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Utterly terrified of palpitations - I’m a mess(57 Posts)
Sorry - this is going to be long.
Firstly I should say that I’ve suffered from heart palpitations to some extent for years - a combination of big thuds, small thuds, very brief flutters and on a couple of occasions slightly longer runs. They always seemed to appear for a few weeks and then I’d have a few weeks respite. Had a 24 hr monitor which didn’t show much other than a few ectopic beats, but sods law, I didn’t actually feel any palpitations when I had it on. I’ve been on beta blockers for migraines and anxiety for 9 years - not that they’ve really made much difference to the palpitations.
Anyway, at the beginning of March I suffered a big Pulmonary Embolism as a result of knee surgery and was rushed into resus and diagnosed (had a CT scan) after a couple of days of some breathlessness and then waking up and suffering from heart palpitations that didn’t stop for about 15-20 minutes. I was told that my heart was put under strain and admitted to the CCU (coronary care unit). I was in hospital for 10 days and discharged on blood thinners (will be in them for 6 months). I’ve been back to A&E a few times since discharge with varying symptoms and had ECGs, X-rays and blood tests but they’ve told me I’m OK and sent me home. I’ve also had an Echo done and it was normal and the respiratory team have signed me off saying my heart is fine and that I can put any ideas of long term problems as a result of my embolism out of my mind.
Funnily enough I didn’t really have any palpitations in hospital or at home until about 2 weeks ago when I started having some - runs of really being aware of my heartbeat, single thuds or a tiny (1 second) flutter and some things that I THINK are palpitations when my throat tightens momentarily and I have a rush of adrenaline, a bit like when you miss a step. I’ve been told by the GP that I have post traumatic stress and generalised anxiety disorder and that the palpitations are as a result of that. I’ve had plenty of other symptoms such as insomnia, chest pains (fortunately they soon to have gone - touch wood), feeling and being sick, obsessively focusing on my breathing, depression etc. I have just started seeing a psychotherapist but we’re still in the fact finding stage and haven’t actually started the therapy itself yet.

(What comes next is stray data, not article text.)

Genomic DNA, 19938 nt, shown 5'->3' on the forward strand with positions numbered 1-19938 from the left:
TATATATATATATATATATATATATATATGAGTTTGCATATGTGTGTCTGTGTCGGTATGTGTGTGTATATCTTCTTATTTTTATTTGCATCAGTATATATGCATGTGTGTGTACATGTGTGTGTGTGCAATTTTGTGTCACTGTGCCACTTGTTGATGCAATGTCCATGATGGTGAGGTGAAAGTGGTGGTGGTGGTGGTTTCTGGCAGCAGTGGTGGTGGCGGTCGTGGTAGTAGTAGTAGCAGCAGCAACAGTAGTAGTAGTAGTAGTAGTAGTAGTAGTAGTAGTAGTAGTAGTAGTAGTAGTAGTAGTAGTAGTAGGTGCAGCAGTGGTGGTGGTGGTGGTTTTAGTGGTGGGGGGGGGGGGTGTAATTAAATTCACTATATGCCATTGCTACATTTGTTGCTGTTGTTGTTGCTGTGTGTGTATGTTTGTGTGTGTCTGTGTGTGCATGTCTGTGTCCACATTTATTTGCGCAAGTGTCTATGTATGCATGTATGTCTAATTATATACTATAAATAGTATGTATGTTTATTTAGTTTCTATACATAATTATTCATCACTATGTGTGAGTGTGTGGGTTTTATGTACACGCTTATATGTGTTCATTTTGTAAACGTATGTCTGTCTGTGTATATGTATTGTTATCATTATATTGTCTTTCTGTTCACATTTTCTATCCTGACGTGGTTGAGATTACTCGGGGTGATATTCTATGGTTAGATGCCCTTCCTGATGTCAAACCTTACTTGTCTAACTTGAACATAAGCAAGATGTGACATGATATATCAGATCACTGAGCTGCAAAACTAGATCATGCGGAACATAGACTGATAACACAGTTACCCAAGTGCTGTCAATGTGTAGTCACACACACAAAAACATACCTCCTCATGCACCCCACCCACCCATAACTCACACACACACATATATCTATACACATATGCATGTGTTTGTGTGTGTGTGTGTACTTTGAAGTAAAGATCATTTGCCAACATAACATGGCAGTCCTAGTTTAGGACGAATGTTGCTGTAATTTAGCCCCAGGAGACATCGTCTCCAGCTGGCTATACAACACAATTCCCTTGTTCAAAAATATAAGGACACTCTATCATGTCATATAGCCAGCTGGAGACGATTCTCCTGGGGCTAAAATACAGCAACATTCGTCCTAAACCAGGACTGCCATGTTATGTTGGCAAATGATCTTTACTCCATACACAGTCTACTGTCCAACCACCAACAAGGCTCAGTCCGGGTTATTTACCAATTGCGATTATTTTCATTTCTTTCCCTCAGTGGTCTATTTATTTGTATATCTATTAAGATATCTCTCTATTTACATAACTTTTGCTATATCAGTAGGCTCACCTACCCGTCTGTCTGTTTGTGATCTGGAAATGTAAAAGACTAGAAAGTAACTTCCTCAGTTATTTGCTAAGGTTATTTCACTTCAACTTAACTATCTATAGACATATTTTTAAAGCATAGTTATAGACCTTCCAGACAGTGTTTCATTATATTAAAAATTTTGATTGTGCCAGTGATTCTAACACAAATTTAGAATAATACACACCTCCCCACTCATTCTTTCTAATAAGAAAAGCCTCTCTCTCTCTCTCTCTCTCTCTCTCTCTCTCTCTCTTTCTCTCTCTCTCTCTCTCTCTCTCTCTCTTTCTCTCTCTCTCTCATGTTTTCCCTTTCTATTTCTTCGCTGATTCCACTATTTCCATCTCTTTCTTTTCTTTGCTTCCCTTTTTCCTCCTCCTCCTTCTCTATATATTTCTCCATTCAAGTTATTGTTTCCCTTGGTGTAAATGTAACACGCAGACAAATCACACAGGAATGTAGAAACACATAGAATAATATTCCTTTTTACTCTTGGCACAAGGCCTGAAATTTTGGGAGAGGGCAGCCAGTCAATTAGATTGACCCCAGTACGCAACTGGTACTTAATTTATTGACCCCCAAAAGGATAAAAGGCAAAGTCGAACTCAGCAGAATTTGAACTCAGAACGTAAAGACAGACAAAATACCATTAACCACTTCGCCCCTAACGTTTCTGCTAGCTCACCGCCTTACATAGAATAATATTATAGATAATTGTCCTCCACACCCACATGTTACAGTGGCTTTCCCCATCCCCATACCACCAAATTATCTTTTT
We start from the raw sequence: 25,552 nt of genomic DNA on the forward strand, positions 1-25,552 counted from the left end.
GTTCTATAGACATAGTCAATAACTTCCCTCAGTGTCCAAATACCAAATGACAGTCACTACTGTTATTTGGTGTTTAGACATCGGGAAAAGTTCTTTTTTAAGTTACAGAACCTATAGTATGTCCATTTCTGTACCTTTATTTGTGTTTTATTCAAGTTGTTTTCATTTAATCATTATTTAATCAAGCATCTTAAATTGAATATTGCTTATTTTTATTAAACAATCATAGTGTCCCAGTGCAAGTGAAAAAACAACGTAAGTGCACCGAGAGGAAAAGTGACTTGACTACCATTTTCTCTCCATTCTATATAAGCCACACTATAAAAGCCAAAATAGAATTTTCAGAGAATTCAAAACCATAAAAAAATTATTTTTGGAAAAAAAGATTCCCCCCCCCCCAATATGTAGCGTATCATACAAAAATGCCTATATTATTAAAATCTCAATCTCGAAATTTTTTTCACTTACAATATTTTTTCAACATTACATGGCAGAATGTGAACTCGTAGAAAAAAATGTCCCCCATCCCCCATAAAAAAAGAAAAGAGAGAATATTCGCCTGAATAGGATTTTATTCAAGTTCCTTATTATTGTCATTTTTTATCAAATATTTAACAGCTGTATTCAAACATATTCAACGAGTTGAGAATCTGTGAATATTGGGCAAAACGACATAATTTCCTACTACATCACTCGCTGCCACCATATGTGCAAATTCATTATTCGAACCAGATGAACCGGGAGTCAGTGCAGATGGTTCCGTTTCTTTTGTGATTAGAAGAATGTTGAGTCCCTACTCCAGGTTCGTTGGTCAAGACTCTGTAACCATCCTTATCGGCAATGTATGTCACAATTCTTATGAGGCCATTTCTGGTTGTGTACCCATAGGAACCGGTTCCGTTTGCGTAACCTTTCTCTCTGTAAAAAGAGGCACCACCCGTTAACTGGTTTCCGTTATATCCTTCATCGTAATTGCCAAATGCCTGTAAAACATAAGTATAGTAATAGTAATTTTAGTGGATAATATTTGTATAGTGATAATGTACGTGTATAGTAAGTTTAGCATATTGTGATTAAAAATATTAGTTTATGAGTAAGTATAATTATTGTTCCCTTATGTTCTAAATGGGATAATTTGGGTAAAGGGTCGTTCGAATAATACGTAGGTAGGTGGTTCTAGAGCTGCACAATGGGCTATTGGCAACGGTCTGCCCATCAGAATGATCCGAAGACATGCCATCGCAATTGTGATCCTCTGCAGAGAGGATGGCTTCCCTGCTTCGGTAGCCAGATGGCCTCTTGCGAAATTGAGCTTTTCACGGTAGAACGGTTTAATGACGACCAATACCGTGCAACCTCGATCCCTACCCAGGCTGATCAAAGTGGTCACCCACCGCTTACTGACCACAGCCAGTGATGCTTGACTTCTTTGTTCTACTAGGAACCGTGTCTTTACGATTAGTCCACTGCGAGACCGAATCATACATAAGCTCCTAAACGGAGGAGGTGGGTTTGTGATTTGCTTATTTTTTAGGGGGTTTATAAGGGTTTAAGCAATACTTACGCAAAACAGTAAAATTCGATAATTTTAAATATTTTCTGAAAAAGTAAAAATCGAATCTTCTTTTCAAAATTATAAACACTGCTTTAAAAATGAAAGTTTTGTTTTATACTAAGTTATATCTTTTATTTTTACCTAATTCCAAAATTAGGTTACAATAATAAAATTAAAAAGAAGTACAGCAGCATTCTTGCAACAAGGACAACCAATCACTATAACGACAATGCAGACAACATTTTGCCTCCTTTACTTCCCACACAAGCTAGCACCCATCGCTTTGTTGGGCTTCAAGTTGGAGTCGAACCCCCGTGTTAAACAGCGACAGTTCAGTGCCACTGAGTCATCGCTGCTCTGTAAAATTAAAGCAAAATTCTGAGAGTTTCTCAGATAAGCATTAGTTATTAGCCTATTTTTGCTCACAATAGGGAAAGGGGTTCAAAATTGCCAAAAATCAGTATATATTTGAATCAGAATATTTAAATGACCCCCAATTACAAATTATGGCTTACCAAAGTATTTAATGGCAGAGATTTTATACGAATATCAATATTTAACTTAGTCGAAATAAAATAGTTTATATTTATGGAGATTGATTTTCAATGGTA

But I am in a mess - all I can think about is that there’s something wrong with my heart still and that I’m going to keel over and die at any second.
I was lying down earlier (they mainly happen when I’m lying down) watching the royal wedding - relatively calm and relaxed - when out of nowhere my heart started fluttering and wouldn’t stop. It carried on for about 15 seconds and I screamed for my husband. It stopped temporarily and started again for about another 10 seconds and then stopped and returned to normal.
I was absolutely terrified, completely convinced that something terrible was happening to me. Shaking, hot, just beside myself with fear. All I can now think about is when is it going to happen again, what does it mean, do I have a heart condition/damage they’ve missed?
I seem to be spiralling downwards and I don’t know how to stop it.
Does/has anyone else have/had flutters or palpitations like this?
I know this is going to sound obvious but I would book an appointment to see your GP. When it comes to something like your heart, best they monitor it and see what’s going on.
Your reaction to what happened sounds distressing, so you definitely need to see a professional to give you answers.
Hope you get sorted x
I’ve been to the gp, and A&E who both said anxiety - admittedly not since the one I had yesterday, although I did phone up the BUPA helpline and spoke to a nurse who said as long as they weren’t going on for minutes, happening regularly (so every few minutes) or having other symptoms alongside the palpitations (feeling faint or fainting, out of breath, pain) then there was no cause for concern.
I will speak to the GP again though, am wondering if I should try a 24 hr monitor again.